My Life as a Bird
My chest a keel, I hold, not armored
but winged, and, for speed, shed the bones
I don’t need, and hollow the rest,
the heavy, pale marrow.
Air’s the sea of transport
whose current some fight like the drowning;
best let air mind the ratios,
the lift to drag as I turn.
Readying me, wind slits the walls
of my wings like the slats of window blinds;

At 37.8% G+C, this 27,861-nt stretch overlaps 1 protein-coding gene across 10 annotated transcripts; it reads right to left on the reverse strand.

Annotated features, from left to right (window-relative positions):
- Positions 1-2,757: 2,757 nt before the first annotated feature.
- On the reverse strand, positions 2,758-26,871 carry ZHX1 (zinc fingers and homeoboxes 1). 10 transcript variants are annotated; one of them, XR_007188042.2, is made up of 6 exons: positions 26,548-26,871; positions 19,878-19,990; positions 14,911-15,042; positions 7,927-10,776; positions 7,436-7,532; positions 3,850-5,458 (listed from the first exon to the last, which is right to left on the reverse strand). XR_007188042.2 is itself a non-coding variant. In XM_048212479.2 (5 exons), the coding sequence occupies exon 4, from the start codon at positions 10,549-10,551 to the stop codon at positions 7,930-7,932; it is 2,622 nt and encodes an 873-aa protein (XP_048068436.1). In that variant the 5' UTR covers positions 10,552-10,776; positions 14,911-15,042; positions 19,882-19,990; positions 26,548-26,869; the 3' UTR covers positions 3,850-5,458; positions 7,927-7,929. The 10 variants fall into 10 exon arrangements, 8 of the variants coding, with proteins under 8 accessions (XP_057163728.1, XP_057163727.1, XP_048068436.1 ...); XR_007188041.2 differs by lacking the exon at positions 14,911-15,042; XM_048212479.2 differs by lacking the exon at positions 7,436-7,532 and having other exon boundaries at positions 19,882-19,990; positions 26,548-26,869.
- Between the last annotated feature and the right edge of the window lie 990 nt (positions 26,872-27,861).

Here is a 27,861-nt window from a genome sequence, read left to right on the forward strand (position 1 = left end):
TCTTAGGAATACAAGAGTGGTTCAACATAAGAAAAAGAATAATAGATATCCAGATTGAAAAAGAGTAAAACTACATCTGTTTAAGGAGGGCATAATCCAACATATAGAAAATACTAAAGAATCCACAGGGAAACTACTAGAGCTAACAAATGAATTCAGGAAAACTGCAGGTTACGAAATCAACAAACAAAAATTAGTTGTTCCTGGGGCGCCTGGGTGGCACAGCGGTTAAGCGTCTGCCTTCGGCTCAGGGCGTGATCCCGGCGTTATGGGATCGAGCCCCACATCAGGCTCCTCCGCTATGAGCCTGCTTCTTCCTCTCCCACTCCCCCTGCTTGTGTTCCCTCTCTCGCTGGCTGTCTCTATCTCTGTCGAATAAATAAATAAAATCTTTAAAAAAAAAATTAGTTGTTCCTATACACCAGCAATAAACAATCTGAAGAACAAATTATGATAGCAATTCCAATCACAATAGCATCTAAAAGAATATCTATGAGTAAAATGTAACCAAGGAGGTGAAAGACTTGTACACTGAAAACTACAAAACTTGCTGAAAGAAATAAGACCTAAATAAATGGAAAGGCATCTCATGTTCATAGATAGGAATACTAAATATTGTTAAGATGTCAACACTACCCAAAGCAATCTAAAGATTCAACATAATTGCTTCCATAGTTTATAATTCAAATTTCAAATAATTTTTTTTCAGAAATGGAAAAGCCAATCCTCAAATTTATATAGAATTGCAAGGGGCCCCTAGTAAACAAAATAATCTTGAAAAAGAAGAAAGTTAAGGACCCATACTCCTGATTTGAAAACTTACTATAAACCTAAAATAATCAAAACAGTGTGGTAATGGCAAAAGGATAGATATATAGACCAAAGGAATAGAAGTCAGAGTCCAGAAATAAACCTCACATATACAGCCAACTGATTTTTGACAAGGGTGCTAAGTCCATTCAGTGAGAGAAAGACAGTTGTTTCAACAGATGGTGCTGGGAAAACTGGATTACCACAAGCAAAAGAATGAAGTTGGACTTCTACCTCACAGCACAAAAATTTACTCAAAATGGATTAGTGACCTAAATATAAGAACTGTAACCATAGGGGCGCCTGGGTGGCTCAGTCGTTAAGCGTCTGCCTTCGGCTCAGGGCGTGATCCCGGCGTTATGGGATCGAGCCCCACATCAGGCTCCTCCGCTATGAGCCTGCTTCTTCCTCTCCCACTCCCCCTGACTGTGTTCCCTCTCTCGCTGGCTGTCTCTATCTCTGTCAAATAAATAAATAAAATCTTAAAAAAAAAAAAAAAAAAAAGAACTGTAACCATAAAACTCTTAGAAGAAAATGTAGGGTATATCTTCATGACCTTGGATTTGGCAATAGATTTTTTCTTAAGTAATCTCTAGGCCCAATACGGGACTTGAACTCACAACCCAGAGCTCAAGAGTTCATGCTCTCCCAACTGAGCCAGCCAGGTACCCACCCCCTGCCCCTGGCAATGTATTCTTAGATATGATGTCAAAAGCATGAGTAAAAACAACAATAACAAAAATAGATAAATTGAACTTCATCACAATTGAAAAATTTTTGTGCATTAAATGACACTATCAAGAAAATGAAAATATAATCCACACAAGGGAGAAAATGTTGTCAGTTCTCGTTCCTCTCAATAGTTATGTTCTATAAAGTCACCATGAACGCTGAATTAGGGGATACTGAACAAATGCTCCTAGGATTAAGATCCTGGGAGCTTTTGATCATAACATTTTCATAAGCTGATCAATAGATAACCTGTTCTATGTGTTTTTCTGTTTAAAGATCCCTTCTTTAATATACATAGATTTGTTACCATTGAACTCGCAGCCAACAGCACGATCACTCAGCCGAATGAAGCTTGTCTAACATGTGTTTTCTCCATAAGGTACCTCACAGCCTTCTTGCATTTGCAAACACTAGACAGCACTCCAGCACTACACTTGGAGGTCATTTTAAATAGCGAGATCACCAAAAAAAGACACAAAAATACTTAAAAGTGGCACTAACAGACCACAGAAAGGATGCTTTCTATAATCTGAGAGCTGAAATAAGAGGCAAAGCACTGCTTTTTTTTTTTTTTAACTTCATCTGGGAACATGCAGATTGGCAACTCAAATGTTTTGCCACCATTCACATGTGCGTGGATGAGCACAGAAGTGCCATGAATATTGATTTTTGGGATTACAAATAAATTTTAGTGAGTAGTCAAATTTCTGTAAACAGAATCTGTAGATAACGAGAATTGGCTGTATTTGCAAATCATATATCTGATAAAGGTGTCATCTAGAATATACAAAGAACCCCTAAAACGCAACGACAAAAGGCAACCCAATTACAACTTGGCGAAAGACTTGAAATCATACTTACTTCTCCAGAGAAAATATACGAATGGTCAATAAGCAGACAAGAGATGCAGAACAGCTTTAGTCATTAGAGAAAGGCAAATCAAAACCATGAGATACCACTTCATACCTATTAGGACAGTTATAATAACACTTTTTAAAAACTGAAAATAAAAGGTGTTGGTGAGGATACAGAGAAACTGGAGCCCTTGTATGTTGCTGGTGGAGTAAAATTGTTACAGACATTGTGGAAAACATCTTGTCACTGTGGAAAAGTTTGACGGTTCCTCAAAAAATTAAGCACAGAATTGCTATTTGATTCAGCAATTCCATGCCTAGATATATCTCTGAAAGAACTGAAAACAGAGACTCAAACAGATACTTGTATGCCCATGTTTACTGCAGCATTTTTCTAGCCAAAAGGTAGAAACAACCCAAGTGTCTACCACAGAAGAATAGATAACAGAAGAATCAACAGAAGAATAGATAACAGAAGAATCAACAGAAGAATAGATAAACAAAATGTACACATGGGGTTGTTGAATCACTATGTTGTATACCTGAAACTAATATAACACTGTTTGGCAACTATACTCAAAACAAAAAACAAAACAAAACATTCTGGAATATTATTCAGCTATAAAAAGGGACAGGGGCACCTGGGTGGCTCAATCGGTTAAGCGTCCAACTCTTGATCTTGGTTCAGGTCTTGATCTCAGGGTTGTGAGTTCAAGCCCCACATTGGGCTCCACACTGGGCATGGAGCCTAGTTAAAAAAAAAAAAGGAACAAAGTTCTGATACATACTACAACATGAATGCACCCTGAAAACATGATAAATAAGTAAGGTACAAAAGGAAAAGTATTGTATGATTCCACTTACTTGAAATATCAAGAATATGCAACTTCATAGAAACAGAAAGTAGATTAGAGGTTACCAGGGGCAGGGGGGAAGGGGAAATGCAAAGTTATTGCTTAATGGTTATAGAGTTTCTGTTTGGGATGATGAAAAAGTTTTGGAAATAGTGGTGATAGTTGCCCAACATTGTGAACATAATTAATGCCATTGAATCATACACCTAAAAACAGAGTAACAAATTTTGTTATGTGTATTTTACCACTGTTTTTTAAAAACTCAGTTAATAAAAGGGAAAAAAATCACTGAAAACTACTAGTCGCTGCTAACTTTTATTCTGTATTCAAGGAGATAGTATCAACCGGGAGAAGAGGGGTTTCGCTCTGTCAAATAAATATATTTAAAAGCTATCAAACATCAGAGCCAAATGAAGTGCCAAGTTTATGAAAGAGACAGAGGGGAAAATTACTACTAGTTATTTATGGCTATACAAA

wind breaks me open, running through feather,
the curve of my shoulder.
In one downward flap, I’m off, lifting,
grabbing the air; you’ll know me by
my downward pull, as I close to the wind,
make myself whole again
in the swift down stroke, and the lift off.